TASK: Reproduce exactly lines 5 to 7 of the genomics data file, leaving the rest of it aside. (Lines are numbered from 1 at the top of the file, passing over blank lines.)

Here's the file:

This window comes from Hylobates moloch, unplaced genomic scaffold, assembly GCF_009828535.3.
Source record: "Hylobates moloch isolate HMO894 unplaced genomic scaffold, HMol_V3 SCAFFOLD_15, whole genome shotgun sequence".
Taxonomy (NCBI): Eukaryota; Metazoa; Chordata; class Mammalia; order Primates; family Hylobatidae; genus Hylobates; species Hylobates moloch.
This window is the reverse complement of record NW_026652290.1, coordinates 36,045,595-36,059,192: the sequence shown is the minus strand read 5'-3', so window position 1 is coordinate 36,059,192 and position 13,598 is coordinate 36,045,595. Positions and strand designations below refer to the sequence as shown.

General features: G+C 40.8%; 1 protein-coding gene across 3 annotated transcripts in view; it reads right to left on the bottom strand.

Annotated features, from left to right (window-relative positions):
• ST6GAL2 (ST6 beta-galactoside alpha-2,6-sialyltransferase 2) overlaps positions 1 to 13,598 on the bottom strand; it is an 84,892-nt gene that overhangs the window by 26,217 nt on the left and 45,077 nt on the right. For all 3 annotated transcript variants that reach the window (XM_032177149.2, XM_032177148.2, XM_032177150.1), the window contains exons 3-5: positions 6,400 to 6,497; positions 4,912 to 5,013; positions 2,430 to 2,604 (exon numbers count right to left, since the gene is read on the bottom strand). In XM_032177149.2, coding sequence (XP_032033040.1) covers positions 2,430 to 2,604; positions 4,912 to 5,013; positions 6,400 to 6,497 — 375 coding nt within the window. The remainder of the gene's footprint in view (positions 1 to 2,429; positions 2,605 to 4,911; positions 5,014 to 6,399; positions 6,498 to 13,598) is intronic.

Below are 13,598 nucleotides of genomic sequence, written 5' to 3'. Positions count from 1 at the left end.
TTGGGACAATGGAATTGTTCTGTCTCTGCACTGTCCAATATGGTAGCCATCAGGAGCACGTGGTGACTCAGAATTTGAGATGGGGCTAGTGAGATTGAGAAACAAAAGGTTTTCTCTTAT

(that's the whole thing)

General features: G+C 40.8%; 1 protein-coding gene across 3 annotated transcripts in view; it reads right to left on the bottom strand.

Annotated features, from left to right (window-relative positions):
• ST6GAL2 (ST6 beta-galactoside alpha-2,6-sialyltransferase 2) overlaps positions 1 to 13,598 on the bottom strand; it is an 84,892-nt gene that overhangs the window by 26,217 nt on the left and 45,077 nt on the right. For all 3 annotated transcript variants that reach the window (XM_032177149.2, XM_032177148.2, XM_032177150.1), the window contains exons 3-5: positions 6,400 to 6,497; positions 4,912 to 5,013; positions 2,430 to 2,604 (exon numbers count right to left, since the gene is read on the bottom strand). In XM_032177149.2, coding sequence (XP_032033040.1) covers positions 2,430 to 2,604; positions 4,912 to 5,013; positions 6,400 to 6,497 — 375 coding nt within the window. The remainder of the gene's footprint in view (positions 1 to 2,429; positions 2,605 to 4,911; positions 5,014 to 6,399; positions 6,498 to 13,598) is intronic.